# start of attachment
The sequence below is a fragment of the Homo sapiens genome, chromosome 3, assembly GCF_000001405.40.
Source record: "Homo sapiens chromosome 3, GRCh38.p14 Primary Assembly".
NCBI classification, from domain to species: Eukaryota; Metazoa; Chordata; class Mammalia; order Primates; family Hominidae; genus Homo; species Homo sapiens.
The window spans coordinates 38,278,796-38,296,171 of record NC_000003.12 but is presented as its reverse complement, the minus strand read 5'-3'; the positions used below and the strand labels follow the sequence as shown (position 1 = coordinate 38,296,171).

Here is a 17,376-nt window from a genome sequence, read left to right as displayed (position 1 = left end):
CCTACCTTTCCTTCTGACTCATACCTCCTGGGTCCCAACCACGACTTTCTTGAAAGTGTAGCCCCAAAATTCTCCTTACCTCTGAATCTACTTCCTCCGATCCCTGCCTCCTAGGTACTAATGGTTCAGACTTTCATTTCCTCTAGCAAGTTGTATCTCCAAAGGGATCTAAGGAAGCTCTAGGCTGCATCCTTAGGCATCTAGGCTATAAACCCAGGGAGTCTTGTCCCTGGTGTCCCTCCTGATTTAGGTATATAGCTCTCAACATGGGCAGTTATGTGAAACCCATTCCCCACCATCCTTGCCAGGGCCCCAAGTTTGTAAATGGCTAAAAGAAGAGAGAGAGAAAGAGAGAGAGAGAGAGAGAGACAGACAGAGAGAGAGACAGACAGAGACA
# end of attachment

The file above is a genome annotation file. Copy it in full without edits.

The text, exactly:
The sequence below is a fragment of the Homo sapiens genome, chromosome 3, assembly GCF_000001405.40.
Source record: "Homo sapiens chromosome 3, GRCh38.p14 Primary Assembly".
NCBI classification, from domain to species: Eukaryota; Metazoa; Chordata; class Mammalia; order Primates; family Hominidae; genus Homo; species Homo sapiens.
The window spans coordinates 38,278,796-38,296,171 of record NC_000003.12 but is presented as its reverse complement, the minus strand read 5'-3'; the positions used below and the strand labels follow the sequence as shown (position 1 = coordinate 38,296,171).

Here is a 17,376-nt window from a genome sequence, read left to right as displayed (position 1 = left end):
CCTACCTTTCCTTCTGACTCATACCTCCTGGGTCCCAACCACGACTTTCTTGAAAGTGTAGCCCCAAAATTCTCCTTACCTCTGAATCTACTTCCTCCGATCCCTGCCTCCTAGGTACTAATGGTTCAGACTTTCATTTCCTCTAGCAAGTTGTATCTCCAAAGGGATCTAAGGAAGCTCTAGGCTGCATCCTTAGGCATCTAGGCTATAAACCCAGGGAGTCTTGTCCCTGGTGTCCCTCCTGATTTAGGTATATAGCTCTCAACATGGGCAGTTATGTGAAACCCATTCCCCACCATCCTTGCCAGGGCCCCAAGTTTGTAAATGGCTAAAAGAAGAGAGAGAGAAAGAGAGAGAGAGAGAGAGAGACAGACAGAGAGAGAGACAGACAGAGACA